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I will be doing my first marathon in New York City later this year. I still remember how much I struggled mentally in my past 10K races, thinking thoughts like “why did I sign up for this”, “when will this ends”, and “is there a way to quit in the middle without embarrassing myself”. I think I felt that way because I didn’t train for them.

As I started training for the marathon and running 10K or more regularly, running the same distance seems to have become a much easier task. I struggle less and don’t think running 10K is a big deal anymore. During my training process, I’m becoming a slightly different person, physically and mentally becoming a person who can finish a marathon. And this is probably similar in many other endeavors, like becoming a professional musician, athlete, or CEO. We hone our skills and mental capacity to achieve things that wouldn’t be possible without those training and experience. Things that seem incredibly difficult at first become ordinary (and something else becomes the new challenge).

Goal seems to be a useful tool to change ourselves. When we strive for goals that stretch us, we need to become different from what we used to be to achieve those goals. Ideally we should also learn to enjoy the process when striving for those goals. For marathon it might mean enjoy eating healthy, staying active, and running regularly. When these activities turn into a lifestyle, it likely means we already become different selves. Dan Gilbert noted that we are always changing but tend to underestimate those changes (he called it “the end of history” illusion). Perhaps we could use goals to change ourselves more consciously.

I think training for a marathon is a great way to experience the power of training and discipline. It is a good challenge because most people can finish a marathon if they train for it, but at the same time it’s not an easy task. It’s also a good way to understand the importance of genes, as there are likely people who can run much faster than you no matter how hard you train.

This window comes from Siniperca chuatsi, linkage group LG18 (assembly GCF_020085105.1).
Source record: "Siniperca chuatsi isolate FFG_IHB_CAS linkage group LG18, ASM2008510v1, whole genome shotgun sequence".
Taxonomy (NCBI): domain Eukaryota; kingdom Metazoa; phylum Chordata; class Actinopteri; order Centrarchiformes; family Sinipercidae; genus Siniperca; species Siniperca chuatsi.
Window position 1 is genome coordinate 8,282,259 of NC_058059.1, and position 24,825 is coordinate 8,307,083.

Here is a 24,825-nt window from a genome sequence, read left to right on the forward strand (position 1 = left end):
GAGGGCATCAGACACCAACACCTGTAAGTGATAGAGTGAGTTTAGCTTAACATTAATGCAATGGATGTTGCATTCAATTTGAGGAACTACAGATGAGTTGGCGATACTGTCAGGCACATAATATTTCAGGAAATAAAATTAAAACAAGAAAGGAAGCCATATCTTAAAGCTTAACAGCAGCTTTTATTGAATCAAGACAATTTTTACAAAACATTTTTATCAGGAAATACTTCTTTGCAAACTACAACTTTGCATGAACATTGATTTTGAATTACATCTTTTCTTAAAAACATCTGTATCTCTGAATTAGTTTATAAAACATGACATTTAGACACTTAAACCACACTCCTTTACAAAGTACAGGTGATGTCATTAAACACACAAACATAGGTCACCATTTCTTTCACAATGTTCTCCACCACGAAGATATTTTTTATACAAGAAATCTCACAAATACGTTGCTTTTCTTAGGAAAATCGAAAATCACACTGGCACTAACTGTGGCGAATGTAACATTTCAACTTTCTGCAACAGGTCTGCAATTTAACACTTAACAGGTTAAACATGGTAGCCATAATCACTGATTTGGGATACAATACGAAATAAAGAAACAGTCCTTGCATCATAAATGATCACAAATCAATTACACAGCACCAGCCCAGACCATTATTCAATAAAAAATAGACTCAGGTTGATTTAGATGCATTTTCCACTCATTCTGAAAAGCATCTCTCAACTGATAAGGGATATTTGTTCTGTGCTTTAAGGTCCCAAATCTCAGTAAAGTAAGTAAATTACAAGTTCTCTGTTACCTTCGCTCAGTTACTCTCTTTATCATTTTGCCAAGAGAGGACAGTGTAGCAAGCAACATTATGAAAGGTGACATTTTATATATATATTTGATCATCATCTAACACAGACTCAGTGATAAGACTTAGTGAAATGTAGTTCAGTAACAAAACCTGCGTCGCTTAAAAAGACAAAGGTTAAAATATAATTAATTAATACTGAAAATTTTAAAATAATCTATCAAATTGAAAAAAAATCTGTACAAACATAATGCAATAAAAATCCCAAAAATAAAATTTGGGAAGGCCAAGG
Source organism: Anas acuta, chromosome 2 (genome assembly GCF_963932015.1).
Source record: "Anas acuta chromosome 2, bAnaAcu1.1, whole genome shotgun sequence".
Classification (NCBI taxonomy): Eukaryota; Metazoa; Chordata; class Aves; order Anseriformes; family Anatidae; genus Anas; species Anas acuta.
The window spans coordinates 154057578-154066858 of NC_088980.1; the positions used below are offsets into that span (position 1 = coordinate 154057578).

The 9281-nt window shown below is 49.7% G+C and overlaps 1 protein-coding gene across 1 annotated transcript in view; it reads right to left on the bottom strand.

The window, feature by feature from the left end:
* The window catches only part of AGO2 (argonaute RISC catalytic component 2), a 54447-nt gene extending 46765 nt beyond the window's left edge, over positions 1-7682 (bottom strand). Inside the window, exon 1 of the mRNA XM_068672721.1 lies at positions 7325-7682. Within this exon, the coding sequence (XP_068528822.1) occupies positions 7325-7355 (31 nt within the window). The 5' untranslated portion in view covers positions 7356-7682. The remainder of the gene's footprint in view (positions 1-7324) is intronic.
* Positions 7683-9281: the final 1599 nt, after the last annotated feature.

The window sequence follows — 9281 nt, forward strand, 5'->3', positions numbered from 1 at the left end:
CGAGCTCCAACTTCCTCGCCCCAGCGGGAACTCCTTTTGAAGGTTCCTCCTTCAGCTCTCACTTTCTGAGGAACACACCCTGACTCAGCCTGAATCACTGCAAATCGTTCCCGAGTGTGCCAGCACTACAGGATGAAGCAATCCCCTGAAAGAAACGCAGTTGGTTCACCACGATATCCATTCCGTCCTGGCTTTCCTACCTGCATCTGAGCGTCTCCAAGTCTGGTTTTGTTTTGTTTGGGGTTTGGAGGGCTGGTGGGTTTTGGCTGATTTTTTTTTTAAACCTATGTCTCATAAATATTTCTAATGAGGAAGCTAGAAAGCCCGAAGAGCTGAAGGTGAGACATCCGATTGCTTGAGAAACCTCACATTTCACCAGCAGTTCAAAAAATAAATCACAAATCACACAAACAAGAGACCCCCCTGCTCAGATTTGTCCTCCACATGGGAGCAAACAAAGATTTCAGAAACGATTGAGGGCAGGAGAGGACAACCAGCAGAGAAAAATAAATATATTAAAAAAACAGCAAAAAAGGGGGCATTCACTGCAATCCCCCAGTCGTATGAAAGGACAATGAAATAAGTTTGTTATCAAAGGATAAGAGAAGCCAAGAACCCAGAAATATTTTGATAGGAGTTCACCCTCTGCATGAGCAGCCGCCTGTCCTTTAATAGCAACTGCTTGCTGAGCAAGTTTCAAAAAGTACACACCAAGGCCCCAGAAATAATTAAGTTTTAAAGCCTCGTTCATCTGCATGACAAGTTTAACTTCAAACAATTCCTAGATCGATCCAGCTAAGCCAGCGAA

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The Cult of Overwork – “Overwork has become a credential of prosperity” even though we know “long hours diminish both productivity and quality”. The puzzle is why we (at least for those living in relatively high income places) still work so much, and don’t enjoy more leisure as Keynes wrote back in the 1930, or as Bertrand Russell recommended in In Praise of Idleness (excerpts below).

What Chinese officials learn from the Party training school – Some officials are impressive indeed, though not sure how much can be attributed to the training. 

How I made sure all 12 of my kids  could pay for college themselves – Sensible parenting principles that seem to strive a balance between the extreme generalizations of the free-range Western style and the Asian tiger parenting style. Remind me of the highly recommended book How to Talk So Kids Will Listen & Listen So Kids Will Talk

Memoirs of a Would-be Macroeconomist by Arnold Kling- Good coverage of the recent debates and development in macroeconomics from various schools of thought. I especially enjoy the description of his experience working at CBO and the Fed.

Excerpts from Russell’s In Praise of Idleness:

I think that there is far too much work done in the world, that immense harm is caused by the belief that work is virtuous, and that what needs to be preached in modern industrial countries is quite different from what always has been preached.